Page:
Decolonization … continues to be an act of confrontation with a hegemonic system of thought; it is hence a process of considerable historical and cultural liberation. As such, decolonization becomes the contestatton of all dominant forms and structures, whether they be linguisttc, disCursive, or ideological. Moreover, decolontzatton comes to be understood as em act of exorcism for both the colonized and the colonizer. For both parties it must be a process of liberatton:/rom dependency, in the case of the colonized, and.from imperialist, racist perceptions, representations, and institutions which, unfortunately, remain with us to this very day, in the case of the colonizer … Decolonizatton can only be complete when it is understood as a complex process that involves both the colonizer and the colonized. -Samia Nehrez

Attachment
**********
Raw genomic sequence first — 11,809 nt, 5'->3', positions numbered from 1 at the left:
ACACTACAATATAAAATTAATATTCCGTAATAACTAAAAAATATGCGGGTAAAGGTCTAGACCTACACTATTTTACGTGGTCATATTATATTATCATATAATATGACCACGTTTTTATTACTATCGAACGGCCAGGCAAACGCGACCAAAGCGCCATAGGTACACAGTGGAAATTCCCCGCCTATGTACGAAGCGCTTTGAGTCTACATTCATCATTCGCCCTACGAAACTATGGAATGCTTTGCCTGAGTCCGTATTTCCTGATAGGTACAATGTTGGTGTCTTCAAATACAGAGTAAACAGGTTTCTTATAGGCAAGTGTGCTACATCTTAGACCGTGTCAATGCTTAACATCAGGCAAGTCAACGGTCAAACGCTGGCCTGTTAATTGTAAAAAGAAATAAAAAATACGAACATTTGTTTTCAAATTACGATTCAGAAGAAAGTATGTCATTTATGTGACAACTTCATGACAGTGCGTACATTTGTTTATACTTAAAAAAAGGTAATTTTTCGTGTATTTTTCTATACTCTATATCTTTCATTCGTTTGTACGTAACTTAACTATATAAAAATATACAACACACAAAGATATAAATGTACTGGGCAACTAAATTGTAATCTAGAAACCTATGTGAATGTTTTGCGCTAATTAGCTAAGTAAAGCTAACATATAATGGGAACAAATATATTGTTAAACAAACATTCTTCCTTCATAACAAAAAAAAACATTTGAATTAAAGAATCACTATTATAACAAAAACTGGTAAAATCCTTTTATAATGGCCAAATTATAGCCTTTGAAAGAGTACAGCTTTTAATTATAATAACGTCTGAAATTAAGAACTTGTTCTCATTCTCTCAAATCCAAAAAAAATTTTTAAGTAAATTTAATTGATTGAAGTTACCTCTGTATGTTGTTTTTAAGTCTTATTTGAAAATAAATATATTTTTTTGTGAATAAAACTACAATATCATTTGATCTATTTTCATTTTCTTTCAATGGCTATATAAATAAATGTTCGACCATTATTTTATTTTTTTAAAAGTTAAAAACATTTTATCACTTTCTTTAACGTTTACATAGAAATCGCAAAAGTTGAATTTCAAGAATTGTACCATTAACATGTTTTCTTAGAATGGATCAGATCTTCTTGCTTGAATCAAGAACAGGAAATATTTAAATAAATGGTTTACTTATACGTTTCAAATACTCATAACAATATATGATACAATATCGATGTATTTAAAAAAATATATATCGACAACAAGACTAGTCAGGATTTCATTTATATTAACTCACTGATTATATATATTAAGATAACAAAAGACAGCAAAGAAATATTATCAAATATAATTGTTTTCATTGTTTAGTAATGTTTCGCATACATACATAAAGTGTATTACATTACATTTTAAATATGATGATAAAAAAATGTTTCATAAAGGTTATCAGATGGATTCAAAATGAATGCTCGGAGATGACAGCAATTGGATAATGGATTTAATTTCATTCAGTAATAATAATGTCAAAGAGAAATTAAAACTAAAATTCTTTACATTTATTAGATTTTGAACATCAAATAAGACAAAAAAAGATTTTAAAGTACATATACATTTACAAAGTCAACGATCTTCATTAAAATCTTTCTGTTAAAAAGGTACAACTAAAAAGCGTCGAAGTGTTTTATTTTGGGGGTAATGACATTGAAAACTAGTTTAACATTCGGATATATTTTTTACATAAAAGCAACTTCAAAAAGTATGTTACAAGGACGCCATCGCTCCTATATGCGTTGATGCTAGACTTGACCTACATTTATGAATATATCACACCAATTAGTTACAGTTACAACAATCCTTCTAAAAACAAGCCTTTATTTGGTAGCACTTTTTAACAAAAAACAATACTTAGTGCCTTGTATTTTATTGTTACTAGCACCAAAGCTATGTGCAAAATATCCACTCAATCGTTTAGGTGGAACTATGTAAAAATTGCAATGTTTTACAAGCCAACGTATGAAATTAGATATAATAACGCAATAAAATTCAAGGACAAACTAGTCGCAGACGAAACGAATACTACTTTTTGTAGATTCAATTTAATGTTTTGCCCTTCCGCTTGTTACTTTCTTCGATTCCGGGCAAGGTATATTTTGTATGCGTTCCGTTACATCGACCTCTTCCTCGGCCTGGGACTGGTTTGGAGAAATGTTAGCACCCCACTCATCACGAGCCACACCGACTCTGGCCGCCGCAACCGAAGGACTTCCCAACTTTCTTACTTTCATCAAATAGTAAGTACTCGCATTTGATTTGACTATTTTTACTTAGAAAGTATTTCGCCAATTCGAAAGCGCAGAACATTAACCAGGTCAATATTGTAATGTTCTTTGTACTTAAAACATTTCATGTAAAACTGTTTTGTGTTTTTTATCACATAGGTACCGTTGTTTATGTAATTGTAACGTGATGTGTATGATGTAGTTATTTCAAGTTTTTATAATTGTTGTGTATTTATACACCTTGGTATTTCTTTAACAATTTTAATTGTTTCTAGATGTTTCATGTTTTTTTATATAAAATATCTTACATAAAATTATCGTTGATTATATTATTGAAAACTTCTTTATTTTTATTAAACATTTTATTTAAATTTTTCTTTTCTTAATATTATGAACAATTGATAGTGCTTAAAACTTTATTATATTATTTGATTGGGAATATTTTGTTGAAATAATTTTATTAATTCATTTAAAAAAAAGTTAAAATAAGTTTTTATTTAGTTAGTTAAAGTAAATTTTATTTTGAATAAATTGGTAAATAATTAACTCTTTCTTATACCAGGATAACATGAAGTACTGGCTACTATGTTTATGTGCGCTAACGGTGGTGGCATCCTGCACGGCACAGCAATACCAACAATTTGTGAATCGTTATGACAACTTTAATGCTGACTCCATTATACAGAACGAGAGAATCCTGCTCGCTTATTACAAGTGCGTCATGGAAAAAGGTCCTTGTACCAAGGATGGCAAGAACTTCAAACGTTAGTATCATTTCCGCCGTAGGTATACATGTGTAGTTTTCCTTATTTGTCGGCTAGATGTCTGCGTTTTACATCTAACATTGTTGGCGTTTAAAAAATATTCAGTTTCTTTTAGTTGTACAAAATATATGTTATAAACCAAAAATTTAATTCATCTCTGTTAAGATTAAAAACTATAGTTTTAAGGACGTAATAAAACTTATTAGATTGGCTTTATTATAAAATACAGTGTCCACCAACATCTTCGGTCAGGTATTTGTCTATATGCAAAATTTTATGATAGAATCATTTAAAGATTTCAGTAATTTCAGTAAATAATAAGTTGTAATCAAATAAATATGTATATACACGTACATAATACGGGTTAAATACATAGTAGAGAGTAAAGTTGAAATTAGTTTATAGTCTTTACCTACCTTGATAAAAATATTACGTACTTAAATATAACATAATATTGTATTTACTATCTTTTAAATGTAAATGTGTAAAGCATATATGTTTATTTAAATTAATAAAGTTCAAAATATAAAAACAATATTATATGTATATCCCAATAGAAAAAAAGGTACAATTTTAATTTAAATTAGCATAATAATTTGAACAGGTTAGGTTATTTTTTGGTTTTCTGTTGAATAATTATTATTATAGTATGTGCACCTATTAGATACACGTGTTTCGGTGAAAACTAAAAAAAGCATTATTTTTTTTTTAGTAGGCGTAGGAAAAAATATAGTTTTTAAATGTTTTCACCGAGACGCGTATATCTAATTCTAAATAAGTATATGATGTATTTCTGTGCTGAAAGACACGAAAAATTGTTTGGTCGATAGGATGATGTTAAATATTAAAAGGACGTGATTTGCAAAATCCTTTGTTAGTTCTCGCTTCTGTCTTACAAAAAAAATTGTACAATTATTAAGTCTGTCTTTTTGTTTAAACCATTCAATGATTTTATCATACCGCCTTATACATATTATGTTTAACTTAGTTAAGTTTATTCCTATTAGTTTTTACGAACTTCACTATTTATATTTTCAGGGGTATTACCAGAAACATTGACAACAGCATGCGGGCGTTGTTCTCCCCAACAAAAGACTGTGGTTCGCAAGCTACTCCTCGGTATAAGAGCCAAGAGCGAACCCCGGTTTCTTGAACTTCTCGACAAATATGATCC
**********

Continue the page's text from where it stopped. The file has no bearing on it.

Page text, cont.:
15 Comments

  1. Wow, Maha, you are rattling the foundations here! And part of me wants to say “be careful!” in that parental warning tone because while I can’t quite place it yet, I feel some sense of threat. At the same time, I hear you saying, “wait, let’s be more careful and thoughtful and critical when we use these terms.”
    So this is my very first gut response. I need to go think more and come back to this. You’ve caught me in a sensitive spot with these questions. So much more at stake than word choice as you illustrate in so many ways. Thank you for this jolt of inquiry.

    • I think I know what you mean about being careful. It’s probably why it took me so long to write the post…if i put it in context of the triggers it might help a little.

      I’m trying to figure out why, even though anyone trying to do these things, diversity, inclusivity…even though they should keep trying, the terms and their uses don’t always necessarily lead to lifting oppression or increasing equity. What is it we (ppl like u and me) would be calling for, what’s the right term or set of terms that express it in ways that don’t… I don’t know… Allow surface solutions that don’t really help solve the root of the problem. The systemic problem. And why does it matter? Why should it matter and why is it essential rather than a luxury?